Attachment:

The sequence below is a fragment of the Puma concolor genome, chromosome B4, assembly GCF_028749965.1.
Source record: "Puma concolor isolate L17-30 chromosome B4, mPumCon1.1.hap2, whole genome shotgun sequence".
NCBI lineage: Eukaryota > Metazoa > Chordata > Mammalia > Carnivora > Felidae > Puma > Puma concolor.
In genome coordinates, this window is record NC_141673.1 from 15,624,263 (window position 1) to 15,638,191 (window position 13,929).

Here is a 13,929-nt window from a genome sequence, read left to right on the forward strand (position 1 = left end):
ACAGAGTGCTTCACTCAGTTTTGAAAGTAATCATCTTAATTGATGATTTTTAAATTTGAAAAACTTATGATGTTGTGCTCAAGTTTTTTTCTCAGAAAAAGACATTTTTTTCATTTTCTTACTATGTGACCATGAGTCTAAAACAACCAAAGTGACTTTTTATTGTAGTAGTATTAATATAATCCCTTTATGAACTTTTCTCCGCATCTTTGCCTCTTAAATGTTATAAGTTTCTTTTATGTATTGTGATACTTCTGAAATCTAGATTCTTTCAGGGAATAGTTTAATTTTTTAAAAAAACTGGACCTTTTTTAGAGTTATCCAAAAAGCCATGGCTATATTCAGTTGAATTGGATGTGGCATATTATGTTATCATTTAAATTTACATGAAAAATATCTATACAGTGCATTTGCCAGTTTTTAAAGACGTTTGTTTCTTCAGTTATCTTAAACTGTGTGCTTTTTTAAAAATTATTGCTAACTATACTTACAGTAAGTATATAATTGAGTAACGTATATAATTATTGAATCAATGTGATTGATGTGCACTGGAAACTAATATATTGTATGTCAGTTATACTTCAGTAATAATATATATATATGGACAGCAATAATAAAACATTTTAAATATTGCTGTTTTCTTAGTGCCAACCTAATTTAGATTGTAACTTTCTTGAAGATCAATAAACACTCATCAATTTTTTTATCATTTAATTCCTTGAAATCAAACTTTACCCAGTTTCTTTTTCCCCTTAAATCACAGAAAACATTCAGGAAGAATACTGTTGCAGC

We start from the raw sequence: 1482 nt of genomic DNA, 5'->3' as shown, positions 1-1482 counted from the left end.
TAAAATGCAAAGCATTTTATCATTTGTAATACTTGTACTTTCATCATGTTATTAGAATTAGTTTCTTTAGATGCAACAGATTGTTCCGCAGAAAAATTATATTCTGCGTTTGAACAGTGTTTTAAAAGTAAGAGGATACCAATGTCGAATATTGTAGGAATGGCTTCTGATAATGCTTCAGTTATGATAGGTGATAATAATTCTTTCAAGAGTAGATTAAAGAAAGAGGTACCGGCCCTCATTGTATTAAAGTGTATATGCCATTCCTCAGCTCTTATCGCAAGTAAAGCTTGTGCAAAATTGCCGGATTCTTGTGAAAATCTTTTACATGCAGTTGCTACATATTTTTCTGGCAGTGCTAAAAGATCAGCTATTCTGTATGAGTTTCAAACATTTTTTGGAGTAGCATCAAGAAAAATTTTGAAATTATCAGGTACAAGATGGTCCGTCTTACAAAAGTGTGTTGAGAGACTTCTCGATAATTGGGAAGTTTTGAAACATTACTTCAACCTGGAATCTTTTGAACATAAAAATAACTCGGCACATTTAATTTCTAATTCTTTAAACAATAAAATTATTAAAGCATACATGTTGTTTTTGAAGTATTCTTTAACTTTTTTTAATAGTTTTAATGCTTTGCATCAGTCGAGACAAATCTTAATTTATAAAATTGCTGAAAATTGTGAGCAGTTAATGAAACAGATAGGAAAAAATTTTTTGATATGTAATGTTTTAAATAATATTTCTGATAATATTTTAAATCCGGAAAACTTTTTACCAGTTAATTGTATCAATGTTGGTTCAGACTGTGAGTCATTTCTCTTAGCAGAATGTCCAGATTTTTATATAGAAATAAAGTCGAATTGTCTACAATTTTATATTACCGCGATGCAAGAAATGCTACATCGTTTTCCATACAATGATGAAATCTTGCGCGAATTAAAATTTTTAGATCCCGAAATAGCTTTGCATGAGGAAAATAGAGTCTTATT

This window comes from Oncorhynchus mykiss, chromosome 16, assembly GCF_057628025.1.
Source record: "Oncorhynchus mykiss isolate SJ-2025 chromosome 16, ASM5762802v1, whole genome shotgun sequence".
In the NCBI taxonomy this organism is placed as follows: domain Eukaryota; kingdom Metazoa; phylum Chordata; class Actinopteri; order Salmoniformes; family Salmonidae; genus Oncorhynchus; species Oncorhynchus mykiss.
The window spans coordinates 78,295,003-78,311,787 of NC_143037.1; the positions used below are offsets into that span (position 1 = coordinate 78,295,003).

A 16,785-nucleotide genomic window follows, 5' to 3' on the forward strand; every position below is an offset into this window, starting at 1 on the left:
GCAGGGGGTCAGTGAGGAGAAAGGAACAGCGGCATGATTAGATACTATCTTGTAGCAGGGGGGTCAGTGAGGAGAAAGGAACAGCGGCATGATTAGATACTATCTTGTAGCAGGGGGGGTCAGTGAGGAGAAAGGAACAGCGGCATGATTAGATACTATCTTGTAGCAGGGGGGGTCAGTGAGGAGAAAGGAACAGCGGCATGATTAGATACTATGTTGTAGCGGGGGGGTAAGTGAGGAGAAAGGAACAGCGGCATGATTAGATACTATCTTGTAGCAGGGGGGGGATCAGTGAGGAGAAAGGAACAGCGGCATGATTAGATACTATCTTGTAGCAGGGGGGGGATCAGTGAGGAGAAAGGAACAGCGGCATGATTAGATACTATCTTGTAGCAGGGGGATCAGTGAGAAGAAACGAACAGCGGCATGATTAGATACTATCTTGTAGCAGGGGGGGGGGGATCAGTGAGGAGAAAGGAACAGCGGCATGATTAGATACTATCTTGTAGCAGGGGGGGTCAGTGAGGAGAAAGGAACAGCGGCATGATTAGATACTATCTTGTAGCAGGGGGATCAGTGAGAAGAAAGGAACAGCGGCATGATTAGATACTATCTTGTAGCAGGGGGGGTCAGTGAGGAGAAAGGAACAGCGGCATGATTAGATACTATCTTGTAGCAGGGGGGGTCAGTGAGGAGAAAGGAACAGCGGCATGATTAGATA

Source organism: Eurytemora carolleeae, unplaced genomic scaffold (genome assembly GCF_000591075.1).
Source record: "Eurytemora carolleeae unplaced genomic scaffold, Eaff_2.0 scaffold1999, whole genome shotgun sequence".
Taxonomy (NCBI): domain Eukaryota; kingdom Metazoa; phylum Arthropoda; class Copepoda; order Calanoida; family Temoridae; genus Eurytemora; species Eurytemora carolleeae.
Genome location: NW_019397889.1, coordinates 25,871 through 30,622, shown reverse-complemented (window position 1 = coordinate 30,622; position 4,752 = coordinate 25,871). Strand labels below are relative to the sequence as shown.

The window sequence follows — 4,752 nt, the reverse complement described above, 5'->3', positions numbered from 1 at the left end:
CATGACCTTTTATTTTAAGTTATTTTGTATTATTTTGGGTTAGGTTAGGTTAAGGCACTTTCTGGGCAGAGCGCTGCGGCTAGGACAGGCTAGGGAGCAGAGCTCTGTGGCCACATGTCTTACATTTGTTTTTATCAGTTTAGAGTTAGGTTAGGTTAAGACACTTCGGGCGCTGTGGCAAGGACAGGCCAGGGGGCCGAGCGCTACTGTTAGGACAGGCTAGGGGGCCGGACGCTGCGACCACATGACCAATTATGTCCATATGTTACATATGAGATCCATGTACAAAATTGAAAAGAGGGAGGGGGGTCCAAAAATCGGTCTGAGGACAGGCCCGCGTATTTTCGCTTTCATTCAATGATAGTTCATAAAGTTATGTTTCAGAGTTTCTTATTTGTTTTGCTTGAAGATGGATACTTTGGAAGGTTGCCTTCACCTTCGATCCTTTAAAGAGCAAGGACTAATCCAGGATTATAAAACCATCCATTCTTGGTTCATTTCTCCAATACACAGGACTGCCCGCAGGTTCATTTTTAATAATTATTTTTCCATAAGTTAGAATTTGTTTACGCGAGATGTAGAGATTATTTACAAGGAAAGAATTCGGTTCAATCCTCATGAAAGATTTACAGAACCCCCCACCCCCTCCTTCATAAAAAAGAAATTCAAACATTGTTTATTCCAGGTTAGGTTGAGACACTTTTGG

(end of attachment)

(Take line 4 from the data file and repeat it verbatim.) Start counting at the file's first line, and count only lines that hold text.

In genome coordinates, this window is record NC_141673.1 from 15,624,263 (window position 1) to 15,638,191 (window position 13,929).